Even though CPR is one of the most important lessons we can learn, it’s also something we hope we’ll never have to use. Can you imagine just completing a life-saving training course and then having to test out your skills the very next day—on your best friend?

A’zarria Simmons left; Torri’ell Norwood right/Torri’ell Norwood

St. Petersburg teen Torri’ell Norwood was behind the wheel of her car when it was T-boned by a speeding driver. The crash hurled the car containing 16-year-old Norwood and her three passengers across someone’s front lawn, where the car barreled into a tree.

After the force of the impact crushed Norwood’s door, she was forced to climb through her window to get out. Two of her passengers, both unhurt, were also able to extricate themselves from the vehicle.

The crashed car/Torri’ell Norwood

But as they started to make their way clear of the wreckage, Norwood realized that her friend A’zarria Simmons was still in the car.

“When I turned around, I didn’t see A’zarria running with us,” Norwood told CNN. “So, I had to run back to the car as fast as I can. She was just sitting there unresponsive.”

Simmons had hit her head on a rear passenger window. The blunt-force trauma resulted in life-threatening injuries.

After pulling Simmons from the car, Norwood checked her vital signs. Unable to detect a pulse, she immediately began employing the CPR techniques she’d so recently learned on Simmons.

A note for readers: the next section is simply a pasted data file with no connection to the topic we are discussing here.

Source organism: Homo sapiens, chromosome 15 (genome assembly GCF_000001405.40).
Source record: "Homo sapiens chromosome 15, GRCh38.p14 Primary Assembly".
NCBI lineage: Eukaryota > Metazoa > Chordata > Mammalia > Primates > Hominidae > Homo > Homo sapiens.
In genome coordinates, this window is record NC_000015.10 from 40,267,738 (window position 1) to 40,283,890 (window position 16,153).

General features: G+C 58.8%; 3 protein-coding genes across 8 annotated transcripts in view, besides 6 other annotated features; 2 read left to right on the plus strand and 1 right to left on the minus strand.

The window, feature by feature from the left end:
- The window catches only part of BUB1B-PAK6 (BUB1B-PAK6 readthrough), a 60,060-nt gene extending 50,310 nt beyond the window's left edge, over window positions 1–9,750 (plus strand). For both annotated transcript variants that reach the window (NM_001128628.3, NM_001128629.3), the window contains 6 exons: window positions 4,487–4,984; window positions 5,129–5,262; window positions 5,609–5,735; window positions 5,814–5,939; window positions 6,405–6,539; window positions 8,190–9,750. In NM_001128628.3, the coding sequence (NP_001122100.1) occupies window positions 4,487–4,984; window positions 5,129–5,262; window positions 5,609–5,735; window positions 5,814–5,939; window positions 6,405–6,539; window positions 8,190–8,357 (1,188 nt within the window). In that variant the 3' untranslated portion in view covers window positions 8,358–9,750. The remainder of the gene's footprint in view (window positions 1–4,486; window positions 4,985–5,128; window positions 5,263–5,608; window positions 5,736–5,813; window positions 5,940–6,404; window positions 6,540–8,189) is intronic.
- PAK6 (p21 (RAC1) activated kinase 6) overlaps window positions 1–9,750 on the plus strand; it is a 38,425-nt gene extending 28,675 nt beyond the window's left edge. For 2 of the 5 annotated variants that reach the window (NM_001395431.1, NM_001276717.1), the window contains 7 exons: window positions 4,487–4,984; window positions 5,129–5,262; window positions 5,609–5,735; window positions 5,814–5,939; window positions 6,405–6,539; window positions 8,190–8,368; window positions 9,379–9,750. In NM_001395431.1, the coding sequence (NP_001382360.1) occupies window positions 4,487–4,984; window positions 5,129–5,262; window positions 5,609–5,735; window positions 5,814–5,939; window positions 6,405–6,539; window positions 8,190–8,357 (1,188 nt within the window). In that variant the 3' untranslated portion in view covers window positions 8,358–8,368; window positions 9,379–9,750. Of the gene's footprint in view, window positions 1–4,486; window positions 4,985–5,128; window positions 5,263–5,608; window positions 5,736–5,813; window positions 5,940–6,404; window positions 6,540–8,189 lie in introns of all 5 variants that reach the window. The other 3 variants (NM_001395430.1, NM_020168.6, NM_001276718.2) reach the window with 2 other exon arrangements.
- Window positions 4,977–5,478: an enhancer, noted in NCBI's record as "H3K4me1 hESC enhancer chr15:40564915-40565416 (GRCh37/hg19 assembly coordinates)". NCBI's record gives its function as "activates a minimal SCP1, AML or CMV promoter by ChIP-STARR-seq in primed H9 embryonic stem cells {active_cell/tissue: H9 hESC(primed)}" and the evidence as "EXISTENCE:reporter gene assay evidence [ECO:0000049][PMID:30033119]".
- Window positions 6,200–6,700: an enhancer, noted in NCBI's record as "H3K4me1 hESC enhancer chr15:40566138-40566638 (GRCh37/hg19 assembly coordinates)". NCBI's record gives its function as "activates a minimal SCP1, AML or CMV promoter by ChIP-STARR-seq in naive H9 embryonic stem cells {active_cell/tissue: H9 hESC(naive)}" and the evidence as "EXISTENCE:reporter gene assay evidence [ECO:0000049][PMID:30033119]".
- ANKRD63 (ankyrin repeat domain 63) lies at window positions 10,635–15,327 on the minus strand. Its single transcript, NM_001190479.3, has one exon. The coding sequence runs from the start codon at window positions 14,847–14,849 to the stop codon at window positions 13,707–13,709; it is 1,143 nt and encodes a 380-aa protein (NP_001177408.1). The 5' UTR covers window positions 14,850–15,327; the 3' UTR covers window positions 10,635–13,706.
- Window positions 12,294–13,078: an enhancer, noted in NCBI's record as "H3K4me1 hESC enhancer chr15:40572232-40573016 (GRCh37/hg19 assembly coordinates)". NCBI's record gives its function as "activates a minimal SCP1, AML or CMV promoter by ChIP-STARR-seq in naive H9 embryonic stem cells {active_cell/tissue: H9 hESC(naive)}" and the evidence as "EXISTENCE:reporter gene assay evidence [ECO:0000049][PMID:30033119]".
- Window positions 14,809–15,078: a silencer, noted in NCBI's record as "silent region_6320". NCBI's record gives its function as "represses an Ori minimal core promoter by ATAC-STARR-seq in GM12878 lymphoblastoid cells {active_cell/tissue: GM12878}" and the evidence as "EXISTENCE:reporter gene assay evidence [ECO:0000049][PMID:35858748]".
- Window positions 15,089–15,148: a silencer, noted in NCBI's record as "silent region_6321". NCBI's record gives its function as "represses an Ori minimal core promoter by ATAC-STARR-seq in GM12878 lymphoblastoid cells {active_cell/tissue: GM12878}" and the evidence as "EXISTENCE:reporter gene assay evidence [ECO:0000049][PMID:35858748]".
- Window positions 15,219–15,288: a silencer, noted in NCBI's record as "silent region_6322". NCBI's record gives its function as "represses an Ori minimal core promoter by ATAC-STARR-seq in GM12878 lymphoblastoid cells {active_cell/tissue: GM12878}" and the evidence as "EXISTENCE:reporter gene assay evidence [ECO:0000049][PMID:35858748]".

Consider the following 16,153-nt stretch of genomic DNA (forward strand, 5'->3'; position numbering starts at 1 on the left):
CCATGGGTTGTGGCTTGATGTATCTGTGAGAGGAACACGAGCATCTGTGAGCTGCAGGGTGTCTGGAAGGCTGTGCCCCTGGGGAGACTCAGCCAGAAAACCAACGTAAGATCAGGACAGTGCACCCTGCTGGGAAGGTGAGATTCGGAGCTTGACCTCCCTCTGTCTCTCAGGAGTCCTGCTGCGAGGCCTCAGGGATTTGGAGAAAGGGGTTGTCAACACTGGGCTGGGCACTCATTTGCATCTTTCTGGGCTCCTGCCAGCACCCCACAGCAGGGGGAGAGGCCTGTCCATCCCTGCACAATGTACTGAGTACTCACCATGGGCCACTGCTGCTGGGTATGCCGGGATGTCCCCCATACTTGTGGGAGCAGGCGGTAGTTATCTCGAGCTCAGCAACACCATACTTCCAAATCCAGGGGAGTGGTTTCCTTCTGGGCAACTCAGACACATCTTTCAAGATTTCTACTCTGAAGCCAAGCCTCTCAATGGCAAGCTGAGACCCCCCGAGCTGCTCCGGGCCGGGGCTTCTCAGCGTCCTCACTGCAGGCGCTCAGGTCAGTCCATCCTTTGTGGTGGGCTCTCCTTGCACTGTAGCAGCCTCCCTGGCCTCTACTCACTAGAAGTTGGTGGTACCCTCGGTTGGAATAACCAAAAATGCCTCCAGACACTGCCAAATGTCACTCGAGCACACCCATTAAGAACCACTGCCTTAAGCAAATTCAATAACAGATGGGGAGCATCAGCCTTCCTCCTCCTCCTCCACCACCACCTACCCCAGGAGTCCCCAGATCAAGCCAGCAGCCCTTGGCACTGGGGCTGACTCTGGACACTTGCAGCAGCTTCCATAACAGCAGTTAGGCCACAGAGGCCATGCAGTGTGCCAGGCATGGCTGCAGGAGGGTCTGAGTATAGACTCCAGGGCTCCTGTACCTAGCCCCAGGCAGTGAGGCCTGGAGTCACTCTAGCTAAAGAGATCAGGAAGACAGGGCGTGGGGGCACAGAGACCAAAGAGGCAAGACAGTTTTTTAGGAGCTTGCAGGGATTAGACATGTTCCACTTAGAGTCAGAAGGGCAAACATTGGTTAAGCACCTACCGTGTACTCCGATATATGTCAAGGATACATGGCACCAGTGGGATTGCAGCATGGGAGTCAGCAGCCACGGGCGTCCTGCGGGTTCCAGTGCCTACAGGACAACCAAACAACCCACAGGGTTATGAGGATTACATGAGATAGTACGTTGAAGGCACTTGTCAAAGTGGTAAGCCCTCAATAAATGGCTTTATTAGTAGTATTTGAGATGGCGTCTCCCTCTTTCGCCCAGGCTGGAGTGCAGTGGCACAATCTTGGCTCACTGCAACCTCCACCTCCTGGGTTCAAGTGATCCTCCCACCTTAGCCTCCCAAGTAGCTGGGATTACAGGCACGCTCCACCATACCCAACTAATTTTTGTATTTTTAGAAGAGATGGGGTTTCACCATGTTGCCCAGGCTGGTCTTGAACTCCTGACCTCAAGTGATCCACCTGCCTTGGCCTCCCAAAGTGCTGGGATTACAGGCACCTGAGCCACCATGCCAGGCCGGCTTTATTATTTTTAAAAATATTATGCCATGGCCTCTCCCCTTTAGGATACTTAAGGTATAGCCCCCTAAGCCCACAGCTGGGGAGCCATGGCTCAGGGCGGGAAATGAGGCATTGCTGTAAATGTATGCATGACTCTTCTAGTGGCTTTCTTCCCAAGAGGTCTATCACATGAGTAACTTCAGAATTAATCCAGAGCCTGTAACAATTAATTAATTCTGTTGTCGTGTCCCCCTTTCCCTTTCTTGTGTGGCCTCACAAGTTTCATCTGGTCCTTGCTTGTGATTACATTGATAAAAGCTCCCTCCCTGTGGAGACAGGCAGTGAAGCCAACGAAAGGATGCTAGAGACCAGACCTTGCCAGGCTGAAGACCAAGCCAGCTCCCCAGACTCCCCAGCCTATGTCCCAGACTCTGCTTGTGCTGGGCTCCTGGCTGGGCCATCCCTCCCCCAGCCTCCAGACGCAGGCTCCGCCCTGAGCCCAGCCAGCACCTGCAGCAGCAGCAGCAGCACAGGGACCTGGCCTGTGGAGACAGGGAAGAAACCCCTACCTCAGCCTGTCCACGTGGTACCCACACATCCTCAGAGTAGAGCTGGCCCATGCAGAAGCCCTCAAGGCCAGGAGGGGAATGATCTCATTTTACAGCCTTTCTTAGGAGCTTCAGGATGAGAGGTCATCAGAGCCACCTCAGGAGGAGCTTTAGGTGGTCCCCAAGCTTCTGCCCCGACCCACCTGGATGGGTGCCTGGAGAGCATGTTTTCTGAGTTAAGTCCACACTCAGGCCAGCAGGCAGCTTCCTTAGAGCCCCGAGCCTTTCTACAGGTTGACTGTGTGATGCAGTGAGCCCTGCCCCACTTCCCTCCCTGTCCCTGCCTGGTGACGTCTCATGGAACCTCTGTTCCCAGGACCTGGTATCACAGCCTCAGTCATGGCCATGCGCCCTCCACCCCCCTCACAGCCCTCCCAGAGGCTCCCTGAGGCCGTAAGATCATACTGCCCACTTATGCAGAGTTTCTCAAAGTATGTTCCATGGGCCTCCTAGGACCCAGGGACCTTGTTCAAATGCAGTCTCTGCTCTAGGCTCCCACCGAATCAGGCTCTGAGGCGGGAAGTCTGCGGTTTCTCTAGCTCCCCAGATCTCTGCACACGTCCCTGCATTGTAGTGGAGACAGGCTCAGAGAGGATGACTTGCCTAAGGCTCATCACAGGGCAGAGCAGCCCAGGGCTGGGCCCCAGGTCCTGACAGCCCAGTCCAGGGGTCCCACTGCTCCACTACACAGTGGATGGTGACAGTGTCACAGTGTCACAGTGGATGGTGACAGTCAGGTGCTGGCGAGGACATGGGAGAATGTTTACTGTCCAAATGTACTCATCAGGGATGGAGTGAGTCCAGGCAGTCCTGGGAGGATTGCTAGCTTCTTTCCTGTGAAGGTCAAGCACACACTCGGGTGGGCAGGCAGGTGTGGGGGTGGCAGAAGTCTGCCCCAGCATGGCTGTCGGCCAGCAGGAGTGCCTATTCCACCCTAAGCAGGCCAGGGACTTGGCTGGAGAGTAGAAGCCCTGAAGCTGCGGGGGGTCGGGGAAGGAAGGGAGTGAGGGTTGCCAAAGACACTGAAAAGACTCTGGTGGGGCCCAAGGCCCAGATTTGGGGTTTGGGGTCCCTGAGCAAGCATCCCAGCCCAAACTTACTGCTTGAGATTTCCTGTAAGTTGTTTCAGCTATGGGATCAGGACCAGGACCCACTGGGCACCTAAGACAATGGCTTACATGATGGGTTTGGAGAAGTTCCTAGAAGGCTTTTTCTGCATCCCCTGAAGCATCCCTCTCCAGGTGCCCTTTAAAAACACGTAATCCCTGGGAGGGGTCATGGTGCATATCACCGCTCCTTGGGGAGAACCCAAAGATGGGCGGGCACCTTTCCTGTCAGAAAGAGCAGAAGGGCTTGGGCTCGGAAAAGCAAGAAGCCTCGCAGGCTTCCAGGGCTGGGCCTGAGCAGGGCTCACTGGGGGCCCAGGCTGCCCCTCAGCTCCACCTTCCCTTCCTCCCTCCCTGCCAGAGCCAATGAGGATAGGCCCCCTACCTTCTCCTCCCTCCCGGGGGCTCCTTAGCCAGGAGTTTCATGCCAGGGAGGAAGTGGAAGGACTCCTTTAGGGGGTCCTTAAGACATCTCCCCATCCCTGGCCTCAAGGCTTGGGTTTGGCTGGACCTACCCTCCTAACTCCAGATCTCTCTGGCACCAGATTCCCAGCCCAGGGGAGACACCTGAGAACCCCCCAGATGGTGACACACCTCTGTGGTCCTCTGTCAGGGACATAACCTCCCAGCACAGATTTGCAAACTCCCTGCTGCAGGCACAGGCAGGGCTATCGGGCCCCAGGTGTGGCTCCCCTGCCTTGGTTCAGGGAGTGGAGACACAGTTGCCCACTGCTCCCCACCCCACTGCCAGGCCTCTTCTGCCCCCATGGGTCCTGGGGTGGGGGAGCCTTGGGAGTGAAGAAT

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Norris had administered 30 compressions and two rescue breaths when Simmons regained consciousness. Paramedics arrived shortly thereafter and transported Simmons to the nearest Florida hospital.

Norwood learned her lifesaving skills at Lakewood High School’s Athletic Lifestyle Management Academy. Her instructor, Erika Miller, was both awed and astonished by her student’s stellar performance.

Miller noted that most of her former students never have cause to use their CPR training until they’re studying to become nurses or EMTs. “But not while they were still a student of mine or definitely not within 24 hours,” she told CNN, adding proudly: “This is what every teacher dreams of, you know, that somebody listens, pays attention, learns something.”

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When Simmons woke up in the hospital, she didn’t remember the accident, but there’s little doubt she’ll ever forget the BFF who’d paid attention in class—and saved her life.

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